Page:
Popovers and split views are forms of interface that exist only on the iPad.
A popover is like a secondary window or dialog: it presents a view layered on top of the main interface. It does not dim out the rest of the screen like a modal view (if its presentation mode is
UIModalPresentationFormSheet; see Chapter 19). It can be effectively modal, preventing the user from working in the rest of the interface, or it can vanish if the user taps outside it; or you can allow the user to tap some or all of the interface outside it without dismissing the popover.
A split view is a combination of two views, the first of which is the width of an iPhone screen (when the iPhone is held in portrait orientation). When the iPad is in landscape orientation, the two views appear side by side; when the iPad is in portrait orientation, only the second view appears, with an option to summon the first view as a popover.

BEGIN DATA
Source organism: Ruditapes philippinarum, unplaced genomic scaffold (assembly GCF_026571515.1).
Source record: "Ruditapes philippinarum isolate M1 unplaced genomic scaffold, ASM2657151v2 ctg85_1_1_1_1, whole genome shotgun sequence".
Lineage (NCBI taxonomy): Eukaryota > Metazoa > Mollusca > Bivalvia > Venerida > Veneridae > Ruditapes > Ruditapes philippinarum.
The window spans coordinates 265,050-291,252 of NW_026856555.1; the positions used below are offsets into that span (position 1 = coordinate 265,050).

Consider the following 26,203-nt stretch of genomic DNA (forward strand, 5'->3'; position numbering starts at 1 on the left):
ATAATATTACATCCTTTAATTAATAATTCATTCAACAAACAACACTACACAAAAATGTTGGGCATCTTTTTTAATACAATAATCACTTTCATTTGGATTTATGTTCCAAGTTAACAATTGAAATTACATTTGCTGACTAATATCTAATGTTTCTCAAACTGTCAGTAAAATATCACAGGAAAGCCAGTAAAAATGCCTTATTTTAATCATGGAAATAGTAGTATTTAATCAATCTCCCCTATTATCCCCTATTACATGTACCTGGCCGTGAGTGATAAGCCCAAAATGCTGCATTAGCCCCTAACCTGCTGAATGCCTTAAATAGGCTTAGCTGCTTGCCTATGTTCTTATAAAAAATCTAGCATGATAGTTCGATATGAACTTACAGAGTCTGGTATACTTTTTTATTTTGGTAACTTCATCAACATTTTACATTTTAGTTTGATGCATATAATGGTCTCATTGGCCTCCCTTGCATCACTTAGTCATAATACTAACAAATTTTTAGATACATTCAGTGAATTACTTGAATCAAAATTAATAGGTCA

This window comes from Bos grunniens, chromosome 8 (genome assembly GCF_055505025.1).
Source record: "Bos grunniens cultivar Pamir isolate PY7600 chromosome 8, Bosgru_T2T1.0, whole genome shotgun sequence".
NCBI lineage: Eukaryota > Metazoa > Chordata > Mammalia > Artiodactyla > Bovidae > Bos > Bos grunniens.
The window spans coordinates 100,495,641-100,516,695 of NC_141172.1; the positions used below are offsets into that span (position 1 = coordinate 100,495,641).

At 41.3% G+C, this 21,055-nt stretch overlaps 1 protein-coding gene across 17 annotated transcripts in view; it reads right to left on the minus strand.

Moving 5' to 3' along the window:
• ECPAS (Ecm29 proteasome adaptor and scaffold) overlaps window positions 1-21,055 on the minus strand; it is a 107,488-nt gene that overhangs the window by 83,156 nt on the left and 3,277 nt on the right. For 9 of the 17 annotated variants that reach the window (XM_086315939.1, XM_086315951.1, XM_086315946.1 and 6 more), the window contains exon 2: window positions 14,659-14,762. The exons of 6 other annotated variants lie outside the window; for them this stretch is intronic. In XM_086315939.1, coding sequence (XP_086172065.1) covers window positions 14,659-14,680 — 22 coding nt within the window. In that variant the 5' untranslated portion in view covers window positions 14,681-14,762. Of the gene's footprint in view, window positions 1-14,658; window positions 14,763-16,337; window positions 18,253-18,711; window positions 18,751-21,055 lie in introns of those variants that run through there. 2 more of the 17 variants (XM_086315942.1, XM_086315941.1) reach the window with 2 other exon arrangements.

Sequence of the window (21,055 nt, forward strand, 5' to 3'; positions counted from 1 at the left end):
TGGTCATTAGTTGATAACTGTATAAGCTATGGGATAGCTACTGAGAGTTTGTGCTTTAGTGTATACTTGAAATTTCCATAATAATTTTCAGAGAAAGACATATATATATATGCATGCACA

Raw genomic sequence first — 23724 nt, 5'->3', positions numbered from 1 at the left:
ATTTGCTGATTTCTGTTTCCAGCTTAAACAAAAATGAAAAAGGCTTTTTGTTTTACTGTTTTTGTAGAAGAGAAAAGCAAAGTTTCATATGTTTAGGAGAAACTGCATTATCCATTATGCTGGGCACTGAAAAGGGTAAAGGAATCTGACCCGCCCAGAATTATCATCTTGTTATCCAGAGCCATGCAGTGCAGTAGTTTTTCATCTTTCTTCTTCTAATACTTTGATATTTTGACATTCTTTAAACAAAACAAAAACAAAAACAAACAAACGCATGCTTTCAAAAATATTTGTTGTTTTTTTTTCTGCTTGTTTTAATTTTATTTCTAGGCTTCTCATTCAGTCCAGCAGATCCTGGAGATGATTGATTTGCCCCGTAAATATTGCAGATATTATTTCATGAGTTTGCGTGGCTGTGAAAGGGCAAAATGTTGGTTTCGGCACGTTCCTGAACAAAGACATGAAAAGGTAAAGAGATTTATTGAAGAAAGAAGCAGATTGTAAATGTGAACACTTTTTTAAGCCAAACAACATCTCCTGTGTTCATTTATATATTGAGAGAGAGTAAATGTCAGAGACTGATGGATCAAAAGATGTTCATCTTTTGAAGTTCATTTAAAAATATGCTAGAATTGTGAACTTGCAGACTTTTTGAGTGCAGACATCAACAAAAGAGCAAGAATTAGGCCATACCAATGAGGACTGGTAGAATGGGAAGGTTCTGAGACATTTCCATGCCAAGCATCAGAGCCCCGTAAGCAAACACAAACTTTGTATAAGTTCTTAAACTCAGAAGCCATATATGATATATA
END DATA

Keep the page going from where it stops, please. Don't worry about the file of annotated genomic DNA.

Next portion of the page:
Popovers may be thought of as a sort of compromise between the iPhone interface and the iPad interface. For example, in my LinkSame app, both the settings view (which allows the user to configure and begin a new game) and the help view (which describes how to play the game) are popovers (Figure 22-1). On the iPhone, both these views would occupy the entire screen; for each, we’d need a way to navigate to it and to return to the main interface when the user is finished with it (both would probably be modal views). But ...